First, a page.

I was going to go a slab of aluminium for the table. Never really been a big fan of the T slot extrusions.

    I see you're from Dandenong. Can you recommend any local places for aluminium and machining? I've been to Aluminium Trade Centre, Ullrich and Capral.

    Know of any pros/cons for ATP-5 plate vs 5083 plate? Know of any Melbourne suppliers of ATP-5 plate?
    Hi, something like that, but without the base plate being attached to a bulky table.

    I envisage a box base with the side frames bolted to it and the rails bolted to the top of the box on strips.

    There are umpteen different configurations to apply 3 axes to one another....you just have to apply your desire to how you want to build it and what you think will work.....no two people agree on the absolute ideal configuration......not even with a commercial product.

    One word of advice........don't over engineer the specifications for something that will only ever be a hobby project, it would be another matter if it was to be a money earner......then you'd be a fool to go to war with a home made cannon.
    Ian.



  6. #6
    Registered
    Join Date
    May 2011
    Location
    Canada
    Posts
    269
    Downloads
    0
    Uploads
    0

    Default Re: Need help - Fixed gantry design

    Quote Originally Posted by boltzzz View Post
    Cutting height: 3.5".
    I'm not sure what that means. Does that mean gantry clearance or Z movement? Are you going to put a vice on this at any time? You mentioned you want to cut aluminum. How you will do your work holding is important to consider in the design stage.

    You'll want to match your motors for the pitch of ballscrew. 10mm lead may be a better choice depending on your motors and the speeds you want. Why use 12mm diameter on the Z? Use 16mm minimum for everything, I say.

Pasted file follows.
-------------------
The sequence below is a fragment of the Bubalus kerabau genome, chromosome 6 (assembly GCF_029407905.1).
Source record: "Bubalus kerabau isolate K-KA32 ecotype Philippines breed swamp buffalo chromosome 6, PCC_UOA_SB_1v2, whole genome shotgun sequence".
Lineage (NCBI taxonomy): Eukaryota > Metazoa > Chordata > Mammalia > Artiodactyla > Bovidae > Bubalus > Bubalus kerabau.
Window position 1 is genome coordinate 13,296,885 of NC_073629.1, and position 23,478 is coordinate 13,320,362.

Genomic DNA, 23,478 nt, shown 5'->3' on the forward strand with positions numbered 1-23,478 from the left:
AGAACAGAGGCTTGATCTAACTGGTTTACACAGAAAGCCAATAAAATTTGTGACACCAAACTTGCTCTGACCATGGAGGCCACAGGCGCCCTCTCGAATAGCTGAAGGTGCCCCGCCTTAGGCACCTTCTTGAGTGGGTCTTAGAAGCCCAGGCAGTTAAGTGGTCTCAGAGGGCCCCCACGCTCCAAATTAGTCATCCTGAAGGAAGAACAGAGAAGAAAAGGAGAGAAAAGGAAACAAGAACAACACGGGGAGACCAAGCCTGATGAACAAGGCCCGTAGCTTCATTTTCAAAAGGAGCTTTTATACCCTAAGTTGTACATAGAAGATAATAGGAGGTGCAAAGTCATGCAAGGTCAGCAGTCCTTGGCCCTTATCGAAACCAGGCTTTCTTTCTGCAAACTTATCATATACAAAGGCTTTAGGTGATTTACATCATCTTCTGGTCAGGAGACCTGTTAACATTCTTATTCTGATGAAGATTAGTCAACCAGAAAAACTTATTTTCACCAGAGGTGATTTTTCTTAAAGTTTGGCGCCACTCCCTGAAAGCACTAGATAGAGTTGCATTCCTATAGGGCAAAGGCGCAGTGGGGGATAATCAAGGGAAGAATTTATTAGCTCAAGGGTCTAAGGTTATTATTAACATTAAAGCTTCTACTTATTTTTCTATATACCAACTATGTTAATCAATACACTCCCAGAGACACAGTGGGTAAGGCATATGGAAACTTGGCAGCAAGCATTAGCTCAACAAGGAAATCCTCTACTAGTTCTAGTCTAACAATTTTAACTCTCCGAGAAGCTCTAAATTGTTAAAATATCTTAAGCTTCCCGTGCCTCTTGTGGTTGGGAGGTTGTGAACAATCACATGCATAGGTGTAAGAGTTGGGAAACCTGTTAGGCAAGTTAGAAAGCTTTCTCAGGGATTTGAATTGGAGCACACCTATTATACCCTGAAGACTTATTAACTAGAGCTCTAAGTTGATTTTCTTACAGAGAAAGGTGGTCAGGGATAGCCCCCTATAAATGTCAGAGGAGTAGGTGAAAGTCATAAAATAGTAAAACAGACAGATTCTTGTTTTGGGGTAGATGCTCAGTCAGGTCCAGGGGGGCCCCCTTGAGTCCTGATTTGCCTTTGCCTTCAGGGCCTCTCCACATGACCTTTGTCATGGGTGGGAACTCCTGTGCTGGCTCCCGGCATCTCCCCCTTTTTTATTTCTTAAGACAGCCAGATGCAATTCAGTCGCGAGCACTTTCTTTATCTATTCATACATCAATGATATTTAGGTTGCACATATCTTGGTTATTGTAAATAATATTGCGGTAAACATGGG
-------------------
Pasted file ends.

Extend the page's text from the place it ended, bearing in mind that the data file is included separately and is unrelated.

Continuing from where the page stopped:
So that is a 1.5" bit cutting a 1.5" thick piece with 0.5" left over? So with a 2" bit you couldn't cut a 2" thick piece that is flat on the table?

    Like I said, I'm not sure what what cutting height means in this instance, but if that is the case I think you'd want more. With a fixed gantry, I have to think you could make the height of the gantry adjustable (with a couple different bolt locations or spacers) and add some extra inches of Z movement. If you put the Z rails on the part that goes up and down, you can keep the two lower bearings at the lowest spots. That's what I'd do. Also, flat plates bend easily. At least add some angle iron to the sides of your Z (the part that goes up and down)

    I do like the concept of what you've come up with. I think many of the design options you are exploring have merit. At the end of the day, it will be easier to use a solid gantry tube. If you are concerned about the wall thickness, you can just weld some flat bar where you will mount the rails. If you can't weld, find someone who can, not alot of work to put a couple of 1.5" by 0.5" pieces of flatbar onto your gantry tube, either steel or aluminum.

    For a fixed gantry, your weight limit is what you and your friends can move into your apartment, and what doesn't pose a risk of falling through the floor. So for a small machine like this, I don't think a steel 6" x 6" x 3/8" square gantry tube is out of the question, you can probably find something at the scrap yard for almost nothing. If you're handy with an angle grinder, and have alot of patience you can even use a sandpaper flapper disk to make your mounting surfaces flat. Of course, that makes a big mess, so, do you have somewhere you can work on this? Barring that, there's epoxy. Do you have a drill press, welder, angle grinder?

    Quote Originally Posted by handlewanker View Post
    BTW....you don't need to machine the linear rail mounting strips....just use the linear rails themselves as straight edges to reveal the high spots and work on them with a flat file etc.....this will cut down any outside machining costs as you can DIY it quite easily.
    Ian.